CBS Sunday Morning's Longtime Star Retiring
Charles Osgood is leaving top-rated show after 22 years
By Newser Editors and Wire Services
Posted Aug 28, 2016 11:17 AM CDT
In this 2014 file photo, Charles Osgood arrives at the Daytime Emmy Awards Afterparty in Beverly Hills, Calif.   (Katy Winn)

(Newser) – Charles Osgood, who has said "good morning" to his audience every Sunday for 22 years, is about to say "goodbye" as host of CBS News Sunday Morning in September. He announced his scheduled Sept. 25 farewell on Sunday's edition, reports CBS News. That broadcast will be a tribute to Osgood's legacy on and off Sunday Morning, notes the AP. But after that, he won't be absent from the program, he assured viewers, explaining he will be on hand for occasional appearances. "For years now, people—even friends and family—have been asking me why I continue doing this, considering my age," the 83-year-old Osgood said. "It's just that it's been such a joy doing it! It's been a great run, but after nearly 50 years at CBS ... the time has come." And then he sang a few wistful bars from a favorite folk song: "So long, it's been good to know you. I've got to be driftin' along."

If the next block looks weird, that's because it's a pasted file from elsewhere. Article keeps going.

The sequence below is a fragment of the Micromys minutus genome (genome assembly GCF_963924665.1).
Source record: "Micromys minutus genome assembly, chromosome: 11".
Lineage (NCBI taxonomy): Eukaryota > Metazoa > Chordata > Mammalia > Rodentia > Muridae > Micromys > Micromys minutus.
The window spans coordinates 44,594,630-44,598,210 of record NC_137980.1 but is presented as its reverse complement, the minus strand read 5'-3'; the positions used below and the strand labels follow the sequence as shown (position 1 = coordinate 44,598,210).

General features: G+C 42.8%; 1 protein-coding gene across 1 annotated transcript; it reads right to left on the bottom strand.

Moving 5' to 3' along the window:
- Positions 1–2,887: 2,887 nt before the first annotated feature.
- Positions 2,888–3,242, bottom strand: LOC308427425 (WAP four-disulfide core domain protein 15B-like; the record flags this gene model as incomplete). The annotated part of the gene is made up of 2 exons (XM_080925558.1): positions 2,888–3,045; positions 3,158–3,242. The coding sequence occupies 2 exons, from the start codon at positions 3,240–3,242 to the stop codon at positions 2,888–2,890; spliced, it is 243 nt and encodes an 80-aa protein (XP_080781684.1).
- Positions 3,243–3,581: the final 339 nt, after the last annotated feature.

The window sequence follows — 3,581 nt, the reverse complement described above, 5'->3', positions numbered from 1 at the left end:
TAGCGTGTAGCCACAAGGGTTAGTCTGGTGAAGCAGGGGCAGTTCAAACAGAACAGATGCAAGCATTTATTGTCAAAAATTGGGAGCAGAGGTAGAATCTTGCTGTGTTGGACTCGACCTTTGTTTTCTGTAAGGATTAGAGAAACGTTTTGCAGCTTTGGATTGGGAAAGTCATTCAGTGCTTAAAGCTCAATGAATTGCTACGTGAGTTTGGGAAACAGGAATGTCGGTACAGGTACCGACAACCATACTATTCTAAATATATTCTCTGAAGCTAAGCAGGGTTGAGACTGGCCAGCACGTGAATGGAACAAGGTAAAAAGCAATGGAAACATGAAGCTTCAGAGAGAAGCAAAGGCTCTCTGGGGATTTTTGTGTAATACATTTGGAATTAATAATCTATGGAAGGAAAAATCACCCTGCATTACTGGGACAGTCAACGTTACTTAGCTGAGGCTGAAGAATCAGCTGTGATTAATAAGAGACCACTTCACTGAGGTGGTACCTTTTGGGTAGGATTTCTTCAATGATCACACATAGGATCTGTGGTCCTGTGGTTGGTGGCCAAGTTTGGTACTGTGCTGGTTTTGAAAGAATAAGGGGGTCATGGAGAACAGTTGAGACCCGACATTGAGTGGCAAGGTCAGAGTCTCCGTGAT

Potential successors under consideration are reportedly Sunday Morning colleagues Jane Pauley, Anthony Mason, and Lee Cowan. Meanwhile, the program continues to be a ratings leader, with a year-to-date audience of nearly 6 million viewers. "(Osgood) has one of the most distinctive voices in broadcasting, guiding each broadcast, making sure the words were just right, and being a calming, reassuring presence to our viewers," said CBS News president David Rhodes. He leaves a job only one other person has held since Sunday Morning premiered in 1979. Charles Kuralt retired in 1994 after hosting for 15 years. Osgood seemingly had an impossible act to follow. But with his folksy erudition and slightly bookish, bow-tied style, he immediately clicked with viewers who continued to embrace the program as an unhurried TV magazine that, as before, was defined only by its host's, and staff's, curiosity.